On the wedding photo stands a woman with a white apron. She is the « ravioleuse », the organiser of banquets in the Royans region and around Romans, in the Dauphiné. A variety of the Italian course, ravioles were long considered a choice dish, reserved for important occasions. And it was not always easy to line up the services of the women who held all the secrets.
And one for grand-pa and one for grand-ma
In the Savoy, potatoes have become, over the centuries, the favourite vegetable for large family meals. Whether cooked under the coals or set simmering for hours, potatoes take part in an array of hearty dishes limited only by the imagination of the cooks. Though the péla is now called tartiflette and delights the tourist crowd, the many other uses constitute a reserve of culinary pleasures.
The endless cycle of bread
The sharing of bread, leaven and labour. The eternal acts, repeated on end by countless generations. In mountain regions, the periodic cooking of bread brought the community together in a warm and lively circle, time and again. An ancient custom ripe with meaning for those capable of deciphering the many signs.
Gills and gaffs
Perch fillets on the shores of Lake Geneva or panned pollan from Lake Annecy (with, of course, a pleasant, local white wine) are among the culinary delights of the Alps. A long-standing tradition, fishing represents a non-negligible activity in these mountain regions where the fish have earned an excellent reputation.
What conclusions may be drawn from the staple fare of the Vaudois and the Valaisan cantons even today ? From the leak papets on the one hand and the dried meat on the other, the differences in taste and the selected ingredients spell out the clear attachment of each canton to its culture, religion and family lifestyle. Tell me what you eat and I will tell you who you are.
Yum yum !
Cheese is up to your wildest fantasies. All you need is a touch of imagination and a whiff of audacity ! The vast array of Alpine products form a kaleidoscope of possible combinations of textures, savours and colours. The few, highly original recipes here are just a start and an invitation to explore the unimaginable wealth of culinary possibilities.
Variations on a shared theme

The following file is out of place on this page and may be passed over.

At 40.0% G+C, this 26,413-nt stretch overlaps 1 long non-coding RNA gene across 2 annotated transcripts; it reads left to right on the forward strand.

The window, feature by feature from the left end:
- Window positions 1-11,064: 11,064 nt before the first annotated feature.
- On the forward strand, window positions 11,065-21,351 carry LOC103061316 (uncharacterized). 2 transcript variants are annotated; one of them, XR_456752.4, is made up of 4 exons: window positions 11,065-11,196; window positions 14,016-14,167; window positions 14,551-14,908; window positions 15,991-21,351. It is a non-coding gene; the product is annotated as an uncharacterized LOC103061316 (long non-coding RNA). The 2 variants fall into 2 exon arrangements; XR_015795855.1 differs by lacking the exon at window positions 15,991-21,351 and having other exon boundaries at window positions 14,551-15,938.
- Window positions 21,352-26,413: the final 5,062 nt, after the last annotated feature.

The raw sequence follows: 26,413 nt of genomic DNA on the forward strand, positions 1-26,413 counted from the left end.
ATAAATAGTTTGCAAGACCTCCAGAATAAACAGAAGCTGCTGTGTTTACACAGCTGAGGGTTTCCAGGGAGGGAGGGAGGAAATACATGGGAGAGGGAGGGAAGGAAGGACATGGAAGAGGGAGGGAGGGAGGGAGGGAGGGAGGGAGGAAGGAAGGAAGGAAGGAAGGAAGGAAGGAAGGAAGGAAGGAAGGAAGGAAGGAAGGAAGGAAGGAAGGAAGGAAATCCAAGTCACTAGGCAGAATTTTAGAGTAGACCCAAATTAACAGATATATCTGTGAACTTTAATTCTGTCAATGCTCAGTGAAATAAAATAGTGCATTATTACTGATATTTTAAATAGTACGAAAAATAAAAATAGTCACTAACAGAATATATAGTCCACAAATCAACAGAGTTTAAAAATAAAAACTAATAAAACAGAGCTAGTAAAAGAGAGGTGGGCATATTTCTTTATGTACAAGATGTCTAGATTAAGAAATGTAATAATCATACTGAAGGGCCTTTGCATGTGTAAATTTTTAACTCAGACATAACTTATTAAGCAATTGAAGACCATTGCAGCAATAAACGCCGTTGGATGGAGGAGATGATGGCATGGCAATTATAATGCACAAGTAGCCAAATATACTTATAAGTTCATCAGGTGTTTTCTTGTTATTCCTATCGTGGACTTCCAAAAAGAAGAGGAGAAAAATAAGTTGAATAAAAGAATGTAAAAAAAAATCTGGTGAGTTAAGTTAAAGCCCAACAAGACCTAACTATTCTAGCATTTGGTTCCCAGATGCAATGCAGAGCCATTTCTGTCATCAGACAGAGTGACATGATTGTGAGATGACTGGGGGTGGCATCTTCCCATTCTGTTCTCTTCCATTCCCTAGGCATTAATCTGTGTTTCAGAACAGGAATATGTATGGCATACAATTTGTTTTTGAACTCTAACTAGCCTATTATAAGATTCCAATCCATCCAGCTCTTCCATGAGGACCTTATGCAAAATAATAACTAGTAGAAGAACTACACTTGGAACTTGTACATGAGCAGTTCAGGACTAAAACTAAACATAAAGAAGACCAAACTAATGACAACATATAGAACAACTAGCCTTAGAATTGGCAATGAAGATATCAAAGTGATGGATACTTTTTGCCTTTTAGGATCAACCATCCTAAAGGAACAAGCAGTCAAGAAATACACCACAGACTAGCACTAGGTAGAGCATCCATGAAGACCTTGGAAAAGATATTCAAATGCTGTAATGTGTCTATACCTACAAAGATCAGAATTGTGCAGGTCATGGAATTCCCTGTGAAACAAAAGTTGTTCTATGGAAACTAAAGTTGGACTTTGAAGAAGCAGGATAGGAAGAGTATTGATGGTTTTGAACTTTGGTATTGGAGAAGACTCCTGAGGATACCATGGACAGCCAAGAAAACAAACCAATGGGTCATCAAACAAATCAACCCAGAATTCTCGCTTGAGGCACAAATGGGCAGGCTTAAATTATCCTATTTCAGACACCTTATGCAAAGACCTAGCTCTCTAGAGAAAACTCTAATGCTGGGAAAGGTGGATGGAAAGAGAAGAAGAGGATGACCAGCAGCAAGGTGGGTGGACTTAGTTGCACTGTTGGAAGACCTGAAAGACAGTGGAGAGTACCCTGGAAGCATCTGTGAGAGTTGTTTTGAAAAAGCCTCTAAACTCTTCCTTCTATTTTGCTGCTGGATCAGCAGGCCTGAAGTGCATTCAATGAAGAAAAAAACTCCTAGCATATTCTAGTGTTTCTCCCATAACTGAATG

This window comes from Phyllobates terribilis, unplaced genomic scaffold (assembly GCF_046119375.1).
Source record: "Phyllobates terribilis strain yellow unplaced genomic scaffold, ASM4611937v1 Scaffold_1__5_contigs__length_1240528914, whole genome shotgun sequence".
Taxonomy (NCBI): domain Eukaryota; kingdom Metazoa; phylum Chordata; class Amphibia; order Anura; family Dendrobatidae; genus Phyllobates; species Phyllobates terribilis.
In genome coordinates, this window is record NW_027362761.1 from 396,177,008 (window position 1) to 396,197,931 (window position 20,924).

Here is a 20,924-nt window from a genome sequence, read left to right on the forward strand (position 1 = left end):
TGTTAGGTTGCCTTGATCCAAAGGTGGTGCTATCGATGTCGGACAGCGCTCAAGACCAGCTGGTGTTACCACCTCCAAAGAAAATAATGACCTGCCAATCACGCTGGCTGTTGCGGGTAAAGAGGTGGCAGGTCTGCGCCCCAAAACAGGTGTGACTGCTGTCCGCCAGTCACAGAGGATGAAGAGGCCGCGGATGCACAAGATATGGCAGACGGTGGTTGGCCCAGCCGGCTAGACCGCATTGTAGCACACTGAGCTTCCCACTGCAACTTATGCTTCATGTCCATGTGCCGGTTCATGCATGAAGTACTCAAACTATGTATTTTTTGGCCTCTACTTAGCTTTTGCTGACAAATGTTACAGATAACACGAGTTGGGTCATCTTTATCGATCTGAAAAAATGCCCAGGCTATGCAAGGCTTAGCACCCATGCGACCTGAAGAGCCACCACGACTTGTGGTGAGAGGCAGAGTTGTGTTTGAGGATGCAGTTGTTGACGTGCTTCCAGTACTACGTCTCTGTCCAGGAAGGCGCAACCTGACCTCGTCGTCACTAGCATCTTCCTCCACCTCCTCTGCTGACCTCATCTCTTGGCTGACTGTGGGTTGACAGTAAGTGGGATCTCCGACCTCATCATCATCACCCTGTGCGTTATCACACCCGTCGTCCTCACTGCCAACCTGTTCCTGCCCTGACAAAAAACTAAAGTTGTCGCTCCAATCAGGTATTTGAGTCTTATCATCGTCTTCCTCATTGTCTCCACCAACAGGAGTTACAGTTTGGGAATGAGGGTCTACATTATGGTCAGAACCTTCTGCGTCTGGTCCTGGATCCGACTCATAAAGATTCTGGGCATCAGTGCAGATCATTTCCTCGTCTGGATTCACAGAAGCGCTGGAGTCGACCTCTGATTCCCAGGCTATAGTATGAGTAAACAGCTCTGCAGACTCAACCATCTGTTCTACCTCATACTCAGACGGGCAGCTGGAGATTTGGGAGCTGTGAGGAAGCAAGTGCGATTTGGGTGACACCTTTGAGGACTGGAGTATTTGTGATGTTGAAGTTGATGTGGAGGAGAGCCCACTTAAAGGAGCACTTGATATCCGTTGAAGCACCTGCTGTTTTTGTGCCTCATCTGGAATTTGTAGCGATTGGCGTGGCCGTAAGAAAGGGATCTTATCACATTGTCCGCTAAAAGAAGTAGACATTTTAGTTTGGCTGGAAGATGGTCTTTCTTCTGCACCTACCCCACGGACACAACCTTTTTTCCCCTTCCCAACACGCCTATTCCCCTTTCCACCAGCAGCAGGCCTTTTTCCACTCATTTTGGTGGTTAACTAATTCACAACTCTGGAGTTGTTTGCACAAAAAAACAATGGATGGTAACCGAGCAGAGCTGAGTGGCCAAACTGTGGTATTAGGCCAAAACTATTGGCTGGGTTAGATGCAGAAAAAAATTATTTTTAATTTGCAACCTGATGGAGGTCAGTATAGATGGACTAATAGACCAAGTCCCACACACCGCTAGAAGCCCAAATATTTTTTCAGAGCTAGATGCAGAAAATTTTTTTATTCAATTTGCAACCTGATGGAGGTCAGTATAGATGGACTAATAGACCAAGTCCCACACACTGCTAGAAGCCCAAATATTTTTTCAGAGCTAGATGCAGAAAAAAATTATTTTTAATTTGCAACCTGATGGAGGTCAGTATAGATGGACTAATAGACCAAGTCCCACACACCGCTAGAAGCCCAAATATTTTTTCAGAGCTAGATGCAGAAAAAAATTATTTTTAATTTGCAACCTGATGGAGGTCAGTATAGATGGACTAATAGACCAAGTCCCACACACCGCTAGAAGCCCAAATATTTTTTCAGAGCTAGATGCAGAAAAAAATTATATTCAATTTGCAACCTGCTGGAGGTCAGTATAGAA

Flavours from afar and way back when brighten the daily life of linguistic minorities in the Italian Alps. Mixing Occitan, Germanic or Slovene culinary traditions, the scarce resources of their land and wild grasses, these groups add a different touch to Alpine gastronomy. An inventive and above all preserved form of cuisine, similar to their cultural identity, it is just now starting to become more widely known.
Oreillettes, bugnes and other fritters
It is by the basketful that these tasty tidbits were devoured. The golden fritters are the stuff of festive moments and long winter evenings. In different forms and under various names, they continue to delight one and all during Carnival and are one of the few Alpine sweets.
Poyas in the Gruyère
The image, a long string of cows on the path to the upper pastures, hangs above the barn doors in the Gruyère region. Poyas, an original form of popular art, express the profound attachment of farmers to the making of cheese up in the Alpine reaches. A lifestyle that is an integral part of the area.
Do you speak montagne ?
It was the English who first penned their impressions. In the Victorian era, while the members of the Alpine Club were racking up the summits, the public, enchanted with their heroic accounts, invaded the lower regions. From the Grand Tour to tourism, the story on how the British invented the modern concept of mountains. Text drawn from the Alpine Encyclopaedic Dictionary to be published by Glénat.